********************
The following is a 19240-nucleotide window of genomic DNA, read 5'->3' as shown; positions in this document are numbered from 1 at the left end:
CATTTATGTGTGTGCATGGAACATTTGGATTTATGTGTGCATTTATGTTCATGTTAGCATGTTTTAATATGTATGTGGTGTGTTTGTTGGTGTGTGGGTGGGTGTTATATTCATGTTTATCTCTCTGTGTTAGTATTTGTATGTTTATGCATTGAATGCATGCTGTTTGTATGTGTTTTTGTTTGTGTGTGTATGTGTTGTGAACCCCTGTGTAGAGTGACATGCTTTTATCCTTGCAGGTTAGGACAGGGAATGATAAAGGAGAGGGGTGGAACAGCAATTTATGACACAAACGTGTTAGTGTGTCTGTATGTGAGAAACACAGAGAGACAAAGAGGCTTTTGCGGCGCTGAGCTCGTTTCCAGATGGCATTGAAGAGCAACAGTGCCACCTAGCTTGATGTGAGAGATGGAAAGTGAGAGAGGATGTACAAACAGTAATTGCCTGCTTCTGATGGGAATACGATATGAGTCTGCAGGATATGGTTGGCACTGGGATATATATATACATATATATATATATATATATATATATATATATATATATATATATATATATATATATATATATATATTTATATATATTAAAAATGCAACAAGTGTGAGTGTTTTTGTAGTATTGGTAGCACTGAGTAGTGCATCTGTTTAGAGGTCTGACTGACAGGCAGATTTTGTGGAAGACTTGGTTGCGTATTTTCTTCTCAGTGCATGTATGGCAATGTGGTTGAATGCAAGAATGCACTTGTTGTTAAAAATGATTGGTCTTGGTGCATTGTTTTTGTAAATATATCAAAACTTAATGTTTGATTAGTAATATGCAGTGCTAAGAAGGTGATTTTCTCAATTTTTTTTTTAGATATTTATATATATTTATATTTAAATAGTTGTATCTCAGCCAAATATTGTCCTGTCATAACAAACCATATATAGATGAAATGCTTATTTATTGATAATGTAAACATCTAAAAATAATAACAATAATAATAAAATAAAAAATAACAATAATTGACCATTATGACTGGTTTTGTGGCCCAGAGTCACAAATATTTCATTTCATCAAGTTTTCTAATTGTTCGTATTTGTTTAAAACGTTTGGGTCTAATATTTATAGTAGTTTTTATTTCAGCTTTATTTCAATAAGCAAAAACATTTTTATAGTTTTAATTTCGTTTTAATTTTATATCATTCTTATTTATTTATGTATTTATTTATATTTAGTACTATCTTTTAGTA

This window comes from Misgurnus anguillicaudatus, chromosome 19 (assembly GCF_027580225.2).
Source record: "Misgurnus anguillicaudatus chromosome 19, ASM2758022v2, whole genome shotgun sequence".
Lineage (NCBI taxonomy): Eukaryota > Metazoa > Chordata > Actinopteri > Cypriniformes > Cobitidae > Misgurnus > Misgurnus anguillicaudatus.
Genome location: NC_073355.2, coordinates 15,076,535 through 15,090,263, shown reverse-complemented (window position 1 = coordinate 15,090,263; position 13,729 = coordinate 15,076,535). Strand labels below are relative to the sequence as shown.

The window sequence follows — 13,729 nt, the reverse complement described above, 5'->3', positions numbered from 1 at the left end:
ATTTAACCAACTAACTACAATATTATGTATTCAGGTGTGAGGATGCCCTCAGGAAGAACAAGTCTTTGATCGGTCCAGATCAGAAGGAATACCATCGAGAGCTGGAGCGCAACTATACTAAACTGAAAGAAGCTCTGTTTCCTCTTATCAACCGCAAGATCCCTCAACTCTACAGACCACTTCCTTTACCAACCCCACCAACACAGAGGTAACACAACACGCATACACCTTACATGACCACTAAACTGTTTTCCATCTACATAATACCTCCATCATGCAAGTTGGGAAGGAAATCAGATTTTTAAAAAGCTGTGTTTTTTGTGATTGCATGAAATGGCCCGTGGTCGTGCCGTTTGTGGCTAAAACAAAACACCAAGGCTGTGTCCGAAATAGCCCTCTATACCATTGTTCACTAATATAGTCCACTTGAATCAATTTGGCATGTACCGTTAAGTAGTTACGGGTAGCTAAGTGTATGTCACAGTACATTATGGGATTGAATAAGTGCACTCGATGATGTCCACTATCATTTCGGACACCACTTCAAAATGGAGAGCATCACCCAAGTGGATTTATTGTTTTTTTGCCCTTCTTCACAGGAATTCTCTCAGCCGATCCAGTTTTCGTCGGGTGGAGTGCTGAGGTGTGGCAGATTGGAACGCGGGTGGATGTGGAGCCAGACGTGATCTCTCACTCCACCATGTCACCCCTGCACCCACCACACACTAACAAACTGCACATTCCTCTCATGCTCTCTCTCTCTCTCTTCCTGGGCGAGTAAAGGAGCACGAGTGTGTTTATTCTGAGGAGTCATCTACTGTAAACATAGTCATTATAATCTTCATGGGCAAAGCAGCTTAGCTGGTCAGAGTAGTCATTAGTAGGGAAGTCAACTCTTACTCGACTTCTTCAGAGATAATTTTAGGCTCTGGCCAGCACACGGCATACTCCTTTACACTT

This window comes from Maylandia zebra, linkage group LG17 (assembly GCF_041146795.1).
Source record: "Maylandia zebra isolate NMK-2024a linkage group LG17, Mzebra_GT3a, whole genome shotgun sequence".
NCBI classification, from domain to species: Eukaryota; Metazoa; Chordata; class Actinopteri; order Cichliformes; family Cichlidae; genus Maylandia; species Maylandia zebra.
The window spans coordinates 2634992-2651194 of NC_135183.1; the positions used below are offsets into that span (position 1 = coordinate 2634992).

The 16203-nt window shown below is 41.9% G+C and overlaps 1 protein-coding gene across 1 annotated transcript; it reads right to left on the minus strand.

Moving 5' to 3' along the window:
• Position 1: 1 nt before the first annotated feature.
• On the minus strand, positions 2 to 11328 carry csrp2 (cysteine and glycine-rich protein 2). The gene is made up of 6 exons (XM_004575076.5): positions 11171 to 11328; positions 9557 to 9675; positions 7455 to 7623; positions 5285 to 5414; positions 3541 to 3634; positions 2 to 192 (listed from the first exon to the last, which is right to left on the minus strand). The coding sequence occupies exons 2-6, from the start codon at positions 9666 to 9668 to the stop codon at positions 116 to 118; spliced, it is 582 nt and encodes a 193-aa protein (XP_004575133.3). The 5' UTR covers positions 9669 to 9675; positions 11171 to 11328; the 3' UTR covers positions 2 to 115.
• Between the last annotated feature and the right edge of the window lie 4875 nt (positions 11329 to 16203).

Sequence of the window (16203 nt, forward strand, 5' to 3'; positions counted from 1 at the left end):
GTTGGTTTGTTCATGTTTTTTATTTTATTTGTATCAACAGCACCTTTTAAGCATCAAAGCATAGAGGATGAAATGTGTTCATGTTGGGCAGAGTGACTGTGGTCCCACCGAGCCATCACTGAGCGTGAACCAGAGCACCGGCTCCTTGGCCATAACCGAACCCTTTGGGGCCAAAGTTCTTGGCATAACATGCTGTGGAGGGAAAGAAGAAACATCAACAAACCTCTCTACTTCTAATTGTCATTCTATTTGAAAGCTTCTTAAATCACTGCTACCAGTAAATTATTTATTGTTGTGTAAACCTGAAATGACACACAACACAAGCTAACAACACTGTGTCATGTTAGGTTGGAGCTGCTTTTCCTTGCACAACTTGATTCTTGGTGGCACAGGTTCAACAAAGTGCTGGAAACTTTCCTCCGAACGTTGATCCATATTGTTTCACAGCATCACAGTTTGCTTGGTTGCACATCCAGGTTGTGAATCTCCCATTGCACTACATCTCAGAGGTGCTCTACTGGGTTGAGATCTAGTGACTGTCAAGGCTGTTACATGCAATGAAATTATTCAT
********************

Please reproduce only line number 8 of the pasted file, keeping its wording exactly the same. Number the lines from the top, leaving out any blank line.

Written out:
ATTTAACCAACTAACTACAATATTATGTATTCAGGTGTGAGGATGCCCTCAGGAAGAACAAGTCTTTGATCGGTCCAGATCAGAAGGAATACCATCGAGAGCTGGAGCGCAACTATACTAAACTGAAAGAAGCTCTGTTTCCTCTTATCAACCGCAAGATCCCTCAACTCTACAGACCACTTCCTTTACCAACCCCACCAACACAGAGGTAACACAACACGCATACACCTTACATGACCACTAAACTGTTTTCCATCTACATAATACCTCCATCATGCAAGTTGGGAAGGAAATCAGATTTTTAAAAAGCTGTGTTTTTTGTGATTGCATGAAATGGCCCGTGGTCGTGCCGTTTGTGGCTAAAACAAAACACCAAGGCTGTGTCCGAAATAGCCCTCTATACCATTGTTCACTAATATAGTCCACTTGAATCAATTTGGCATGTACCGTTAAGTAGTTACGGGTAGCTAAGTGTATGTCACAGTACATTATGGGATTGAATAAGTGCACTCGATGATGTCCACTATCATTTCGGACACCACTTCAAAATGGAGAGCATCACCCAAGTGGATTTATTGTTTTTTTGCCCTTCTTCACAGGAATTCTCTCAGCCGATCCAGTTTTCGTCGGGTGGAGTGCTGAGGTGTGGCAGATTGGAACGCGGGTGGATGTGGAGCCAGACGTGATCTCTCACTCCACCATGTCACCCCTGCACCCACCACACACTAACAAACTGCACATTCCTCTCATGCTCTCTCTCTCTCTCTTCCTGGGCGAGTAAAGGAGCACGAGTGTGTTTATTCTGAGGAGTCATCTACTGTAAACATAGTCATTATAATCTTCATGGGCAAAGCAGCTTAGCTGGTCAGAGTAGTCATTAGTAGGGAAGTCAACTCTTACTCGACTTCTTCAGAGATAATTTTAGGCTCTGGCCAGCACACGGCATACTCCTTTACACTT